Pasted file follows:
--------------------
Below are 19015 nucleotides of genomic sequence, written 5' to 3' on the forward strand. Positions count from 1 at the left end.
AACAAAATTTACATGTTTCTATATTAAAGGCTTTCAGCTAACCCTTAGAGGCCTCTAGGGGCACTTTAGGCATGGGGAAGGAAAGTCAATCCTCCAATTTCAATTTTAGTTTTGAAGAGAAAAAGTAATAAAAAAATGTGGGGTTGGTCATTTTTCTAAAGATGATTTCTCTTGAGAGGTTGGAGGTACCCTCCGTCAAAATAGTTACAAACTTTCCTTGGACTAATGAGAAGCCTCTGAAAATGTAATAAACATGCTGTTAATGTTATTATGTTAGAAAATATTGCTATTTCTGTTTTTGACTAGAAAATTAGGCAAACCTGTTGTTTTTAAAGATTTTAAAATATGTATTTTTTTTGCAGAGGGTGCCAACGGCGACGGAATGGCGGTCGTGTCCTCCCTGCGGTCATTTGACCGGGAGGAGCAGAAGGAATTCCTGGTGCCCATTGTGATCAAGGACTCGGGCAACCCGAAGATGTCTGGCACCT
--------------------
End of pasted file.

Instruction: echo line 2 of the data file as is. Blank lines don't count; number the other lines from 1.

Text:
AACAAAATTTACATGTTTCTATATTAAAGGCTTTCAGCTAACCCTTAGAGGCCTCTAGGGGCACTTTAGGCATGGGGAAGGAAAGTCAATCCTCCAATTTCAATTTTAGTTTTGAAGAGAAAAAGTAATAAAAAAATGTGGGGTTGGTCATTTTTCTAAAGATGATTTCTCTTGAGAGGTTGGAGGTACCCTCCGTCAAAATAGTTACAAACTTTCCTTGGACTAATGAGAAGCCTCTGAAAATGTAATAAACATGCTGTTAATGTTATTATGTTAGAAAATATTGCTATTTCTGTTTTTGACTAGAAAATTAGGCAAACCTGTTGTTTTTAAAGATTTTAAAATATGTATTTTTTTTGCAGAGGGTGCCAACGGCGACGGAATGGCGGTCGTGTCCTCCCTGCGGTCATTTGACCGGGAGGAGCAGAAGGAATTCCTGGTGCCCATTGTGATCAAGGACTCGGGCAACCCGAAGATGTCTGGCACCT